Prof also gets an idea how her crusty demeanor (a defense mechanism?) can sometimes be counterproductive. In our period of navel-gazing and narcissism masquerading as “being our true selves”, Murrell points out that it is actually when we knuckle down, face our doubts, and give ourselves over to something that challenges and makes us wrestle with our limits and assumptions that we can find the capacity to move forward. (There is an element of joyous humility and inquiry in this.) This is exactly what happens with both characters played so wonderfully on the Gremlin stage.
The magnetic John A. W. Stephens captures numinously the deepest essence of the proverbial struggle for purpose in young manhood – an identity issue older than literature, yet which ironically has been essentially removed from the current discourse on identity. Perhaps, one must go to the classics, rather than therapy or activism, in order to unconceal that purpose. We are made to consider the fabled concept of a Moral Education or a Sentimental Education.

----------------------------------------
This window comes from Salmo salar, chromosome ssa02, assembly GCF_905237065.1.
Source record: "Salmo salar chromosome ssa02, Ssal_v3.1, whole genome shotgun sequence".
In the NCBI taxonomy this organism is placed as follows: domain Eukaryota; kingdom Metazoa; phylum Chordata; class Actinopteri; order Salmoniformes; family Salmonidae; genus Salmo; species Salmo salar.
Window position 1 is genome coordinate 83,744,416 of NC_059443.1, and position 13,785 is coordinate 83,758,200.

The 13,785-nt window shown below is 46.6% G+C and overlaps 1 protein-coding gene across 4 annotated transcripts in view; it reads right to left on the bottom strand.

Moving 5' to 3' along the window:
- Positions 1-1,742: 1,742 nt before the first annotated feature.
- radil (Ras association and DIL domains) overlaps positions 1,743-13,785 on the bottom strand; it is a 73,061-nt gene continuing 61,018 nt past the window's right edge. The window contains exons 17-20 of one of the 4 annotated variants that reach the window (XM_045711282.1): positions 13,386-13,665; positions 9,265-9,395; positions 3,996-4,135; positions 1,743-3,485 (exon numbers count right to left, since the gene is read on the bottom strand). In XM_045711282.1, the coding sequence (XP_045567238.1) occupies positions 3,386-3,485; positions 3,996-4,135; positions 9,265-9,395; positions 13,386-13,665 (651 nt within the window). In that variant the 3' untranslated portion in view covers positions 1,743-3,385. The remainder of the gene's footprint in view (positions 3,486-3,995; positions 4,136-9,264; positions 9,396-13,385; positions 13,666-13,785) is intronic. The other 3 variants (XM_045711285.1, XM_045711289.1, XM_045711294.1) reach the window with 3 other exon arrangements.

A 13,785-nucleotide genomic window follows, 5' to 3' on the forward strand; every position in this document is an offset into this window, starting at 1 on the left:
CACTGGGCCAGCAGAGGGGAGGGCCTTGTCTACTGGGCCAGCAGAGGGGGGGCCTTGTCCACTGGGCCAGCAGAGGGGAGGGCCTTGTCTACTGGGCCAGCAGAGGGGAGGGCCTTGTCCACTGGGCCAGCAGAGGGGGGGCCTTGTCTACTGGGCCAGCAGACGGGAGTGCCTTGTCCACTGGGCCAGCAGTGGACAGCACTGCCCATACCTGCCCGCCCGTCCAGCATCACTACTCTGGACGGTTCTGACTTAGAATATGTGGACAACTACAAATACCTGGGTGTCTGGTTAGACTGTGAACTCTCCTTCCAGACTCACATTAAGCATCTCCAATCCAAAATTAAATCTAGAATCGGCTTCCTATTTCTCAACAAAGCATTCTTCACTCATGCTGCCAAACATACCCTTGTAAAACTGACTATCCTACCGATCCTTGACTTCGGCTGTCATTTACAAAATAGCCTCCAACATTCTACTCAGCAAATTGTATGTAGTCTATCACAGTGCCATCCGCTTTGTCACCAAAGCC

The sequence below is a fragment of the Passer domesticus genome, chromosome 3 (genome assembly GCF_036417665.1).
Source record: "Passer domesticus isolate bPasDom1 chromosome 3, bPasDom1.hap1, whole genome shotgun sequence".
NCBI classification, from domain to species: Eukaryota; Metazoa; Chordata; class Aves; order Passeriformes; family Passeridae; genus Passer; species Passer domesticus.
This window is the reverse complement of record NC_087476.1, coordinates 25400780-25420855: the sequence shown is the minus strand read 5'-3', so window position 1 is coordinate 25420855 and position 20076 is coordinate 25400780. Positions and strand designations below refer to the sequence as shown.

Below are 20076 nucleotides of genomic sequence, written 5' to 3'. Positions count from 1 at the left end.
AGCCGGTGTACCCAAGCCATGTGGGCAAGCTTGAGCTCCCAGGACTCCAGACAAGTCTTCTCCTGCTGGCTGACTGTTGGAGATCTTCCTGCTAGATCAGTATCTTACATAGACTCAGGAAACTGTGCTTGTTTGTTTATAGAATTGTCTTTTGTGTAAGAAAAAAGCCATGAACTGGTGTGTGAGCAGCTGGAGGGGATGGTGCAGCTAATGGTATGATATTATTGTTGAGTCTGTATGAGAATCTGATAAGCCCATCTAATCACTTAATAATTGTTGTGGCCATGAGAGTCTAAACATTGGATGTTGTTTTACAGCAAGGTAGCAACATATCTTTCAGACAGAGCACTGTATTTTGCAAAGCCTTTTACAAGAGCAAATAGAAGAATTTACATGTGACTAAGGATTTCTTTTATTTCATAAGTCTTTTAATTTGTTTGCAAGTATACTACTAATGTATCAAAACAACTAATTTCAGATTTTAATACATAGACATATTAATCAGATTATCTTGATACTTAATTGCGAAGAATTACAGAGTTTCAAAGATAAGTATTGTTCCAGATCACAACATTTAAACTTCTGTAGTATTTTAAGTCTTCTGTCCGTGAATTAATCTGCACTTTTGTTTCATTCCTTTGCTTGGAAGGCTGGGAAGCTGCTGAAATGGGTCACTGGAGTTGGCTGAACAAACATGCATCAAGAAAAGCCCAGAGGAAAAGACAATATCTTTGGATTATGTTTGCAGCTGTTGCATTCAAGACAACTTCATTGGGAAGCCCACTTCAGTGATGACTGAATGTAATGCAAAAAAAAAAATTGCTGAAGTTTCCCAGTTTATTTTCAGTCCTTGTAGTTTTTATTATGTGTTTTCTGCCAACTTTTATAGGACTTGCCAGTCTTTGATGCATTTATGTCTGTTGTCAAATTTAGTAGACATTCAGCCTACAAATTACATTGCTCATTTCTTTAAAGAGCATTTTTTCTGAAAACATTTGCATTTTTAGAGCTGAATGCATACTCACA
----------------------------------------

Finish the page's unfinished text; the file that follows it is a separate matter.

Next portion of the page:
The young Stephens matches the legendary Kelsey (nominee of five consecutive Emmy awards and three Golden Globe Award nominations) beautifully. They are peers and equals together on stage as they spirit forth a work on the power of literature that will appeal even to those who might think that sort of thing wouldn’t interest them.
What’s especially notable about Kelsey’s portrayal is that Prof is written at a level of depressed energy throughout, but it’s nearly impossible to take your eyes off this actress. This magical pair, directed with piercing intellect and loving passion for Murrell’s themes by Peter Christian Hansen, constantly takes the audience by surprise as they explore the Othello text. His actors reveal the inner power we have as humans to rejuvenate ourselves through the language and examination of human behavior conceived by a monumental playwright. The focused study of a play leads to discoveries of one’s self. The audience is taken with them on that journey and it is thrilling!
Through June 3
Gremlin Theatre, 555 Vandalia, St. Paul